There are four main kinds of reach extensions

  • Discussion – A comments system which would be shared with the Socialcast community
  • Stream – Any group or company stream
  • Trends – Trending topics, people etc.
  • Button – Like, Recommend, Share buttons. The exact verb can be configured on the admin screen.


All of these are rendered in the exact same way, by calling a script asynchronously (services/reach/extension.js) and then pushing the reach object with the javascript token. In the plugin there is a get_div function which generates the html tag

function get_div($id, $style, $token) {
	$socialcast_url = get_option('sc_host');
	if ($id != '' && $token != '') {
		return '<div id="' . $id . '" style="' . $style .
		'"></div><script type="text/javascript">_reach.push({container: "' . $id . '", domain: "https://'
		. $socialcast_url . '", token: "' . $token . '"});</script>';
	} else {
		return '';
	}
}

There are two main ways of rendering the appropriate Reach control on your page

  • call the function in PHP code
  • Use the shortcode [reach]


Lets see the first option. The appropriate function that needs to be called in PHP code is given on the option screen. Let’s say I want to display the button just below the title. So I go to the theme’s postheader.php file and call the sc_add_button function in PHP code. Note: the call to sc_add_button function will only work if you have the button token configured in the plugin options. This step may differ from theme to theme.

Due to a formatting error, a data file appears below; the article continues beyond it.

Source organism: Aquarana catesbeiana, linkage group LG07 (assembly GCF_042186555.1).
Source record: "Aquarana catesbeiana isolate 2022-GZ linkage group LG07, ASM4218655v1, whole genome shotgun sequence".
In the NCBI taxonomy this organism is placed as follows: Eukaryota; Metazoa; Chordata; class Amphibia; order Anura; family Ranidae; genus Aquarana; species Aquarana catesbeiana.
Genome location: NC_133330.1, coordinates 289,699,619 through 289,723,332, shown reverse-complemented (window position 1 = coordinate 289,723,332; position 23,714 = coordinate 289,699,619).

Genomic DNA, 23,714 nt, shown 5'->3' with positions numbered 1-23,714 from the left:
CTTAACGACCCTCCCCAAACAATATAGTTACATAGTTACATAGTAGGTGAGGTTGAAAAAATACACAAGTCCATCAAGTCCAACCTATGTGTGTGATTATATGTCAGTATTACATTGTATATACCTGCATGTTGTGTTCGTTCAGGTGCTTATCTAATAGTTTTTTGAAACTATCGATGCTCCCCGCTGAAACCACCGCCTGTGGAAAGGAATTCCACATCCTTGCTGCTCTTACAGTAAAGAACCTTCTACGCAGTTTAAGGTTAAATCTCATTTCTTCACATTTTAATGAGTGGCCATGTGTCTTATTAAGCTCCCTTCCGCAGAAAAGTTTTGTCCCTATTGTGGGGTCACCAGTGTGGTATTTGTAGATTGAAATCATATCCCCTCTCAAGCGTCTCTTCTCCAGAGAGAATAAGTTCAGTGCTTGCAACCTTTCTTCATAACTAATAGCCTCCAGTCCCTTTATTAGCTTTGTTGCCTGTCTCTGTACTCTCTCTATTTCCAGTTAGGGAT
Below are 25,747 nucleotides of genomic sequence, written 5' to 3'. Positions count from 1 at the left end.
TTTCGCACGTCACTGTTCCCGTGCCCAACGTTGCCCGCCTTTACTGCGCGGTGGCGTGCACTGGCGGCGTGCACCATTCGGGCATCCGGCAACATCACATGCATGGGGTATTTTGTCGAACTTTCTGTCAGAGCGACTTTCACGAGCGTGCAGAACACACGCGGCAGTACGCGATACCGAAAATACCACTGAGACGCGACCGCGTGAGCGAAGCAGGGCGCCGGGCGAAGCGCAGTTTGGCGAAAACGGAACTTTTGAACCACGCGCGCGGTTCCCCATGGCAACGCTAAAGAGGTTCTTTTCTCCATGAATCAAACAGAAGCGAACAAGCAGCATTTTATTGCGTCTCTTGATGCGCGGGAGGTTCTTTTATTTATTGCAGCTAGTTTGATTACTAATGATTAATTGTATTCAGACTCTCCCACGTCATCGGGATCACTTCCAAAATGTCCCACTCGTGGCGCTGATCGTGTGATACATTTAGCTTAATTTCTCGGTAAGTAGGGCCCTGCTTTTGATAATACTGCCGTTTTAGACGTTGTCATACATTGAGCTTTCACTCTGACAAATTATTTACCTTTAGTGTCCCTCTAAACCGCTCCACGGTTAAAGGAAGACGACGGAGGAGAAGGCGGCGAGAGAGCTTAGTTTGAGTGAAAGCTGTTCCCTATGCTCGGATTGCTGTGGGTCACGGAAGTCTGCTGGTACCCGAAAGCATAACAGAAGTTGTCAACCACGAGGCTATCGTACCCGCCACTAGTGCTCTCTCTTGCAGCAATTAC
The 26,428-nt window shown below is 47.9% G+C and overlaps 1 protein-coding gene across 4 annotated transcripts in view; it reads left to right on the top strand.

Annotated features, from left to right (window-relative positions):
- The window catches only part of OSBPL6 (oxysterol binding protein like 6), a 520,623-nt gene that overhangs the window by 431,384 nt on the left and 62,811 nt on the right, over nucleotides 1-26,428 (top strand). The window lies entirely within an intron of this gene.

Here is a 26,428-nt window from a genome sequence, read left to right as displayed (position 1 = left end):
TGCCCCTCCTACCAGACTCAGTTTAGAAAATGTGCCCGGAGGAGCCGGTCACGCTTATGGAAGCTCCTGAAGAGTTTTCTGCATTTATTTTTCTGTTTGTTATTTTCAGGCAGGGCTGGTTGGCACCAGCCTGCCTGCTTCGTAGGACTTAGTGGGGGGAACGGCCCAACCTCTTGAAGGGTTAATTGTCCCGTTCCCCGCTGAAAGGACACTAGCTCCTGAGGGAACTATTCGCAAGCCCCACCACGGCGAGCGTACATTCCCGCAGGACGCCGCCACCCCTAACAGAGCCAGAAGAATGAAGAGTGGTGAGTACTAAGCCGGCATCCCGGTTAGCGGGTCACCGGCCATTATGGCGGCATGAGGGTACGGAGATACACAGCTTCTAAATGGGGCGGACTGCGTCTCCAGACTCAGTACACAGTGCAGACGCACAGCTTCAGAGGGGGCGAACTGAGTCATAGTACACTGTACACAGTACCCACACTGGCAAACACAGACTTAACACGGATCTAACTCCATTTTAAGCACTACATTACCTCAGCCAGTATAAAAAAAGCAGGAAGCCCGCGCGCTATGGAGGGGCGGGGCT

<header class='post-header title-container fix'>
	<div class="title">
		<<?php echo $header_tag;?> class="posttitle"><?php echo suffusion_get_post_title_and_link(); ?></<?php echo $header_tag;?>>
	<?php
	 echo sc_add_button('width:300px;height:30px'); 
 			if ($post_meta_position == 'corners') {
	?>
	<div class="postdata fix">

Or If you want the comments system to be replaced by the Socialcast discussion system, then go to the comment-template.php file in the wp_include directory and replace the comment markup with the call to sc_add_discussion(). Remember that you can pass the style to this method so it overrides the default styles in the plugin.

		<?php if ( comments_open( $post_id ) ) : ?>
			<?php do_action( 'comment_form_before' ); ?>
		
			<?php echo sc_add_discussion(''); ?>
			<?php do_action( 'comment_form_after' ); ?>
		<?php else : ?>
			<?php do_action( 'comment_form_comments_closed' ); ?>
		<?php endif; ?>

The resulting page looks like this

Now for the shortcode way. This plugin initially required the user to enter the token in the shortcode functions but I wasnt too happy with that way as revealing the tokens to non admin users seems risky. So I wrote a new function in the plugin which would allow the user to give a text on what should be displayed and the token would be read from the options. The previous way of specifying a token still exists as well.

function get_shortcode_div($id,$style,$token,$display){
 $tokenInOptions ='';
  if($display != '')
  {
		switch($display)
		{
			case 'button':
				$tokenInOptions=get_option('sc_button_token');
				break;
			case 'discussion':
				$tokenInOptions= get_option('sc_discussion_token');
				break;
			case 'profile':
			    $tokenInOptions = get_option('sc_profile_token');
				break;
				
		}
		if($tokenInOptions != '')
		   return get_div($id,$style,$tokenInOptions);
	
	
  }
  return get_div($id,$style,$token);
}

This system makes it really easy for users to add the button to their blogs. Just insert a text based widget in the sidebar with the shortcode reach and it will render the widget when the page is run. Just make sure the theme calls the do_shortcode function on the widget_text parameter. If not a single line addition should do it.

Once the widget is saved, the reach extension is rendered on the page. The modified plugin can be downloaded here and the original version written by Monica can be downloaded here. I will make changes for the trends extension soon once I get the token to test it out.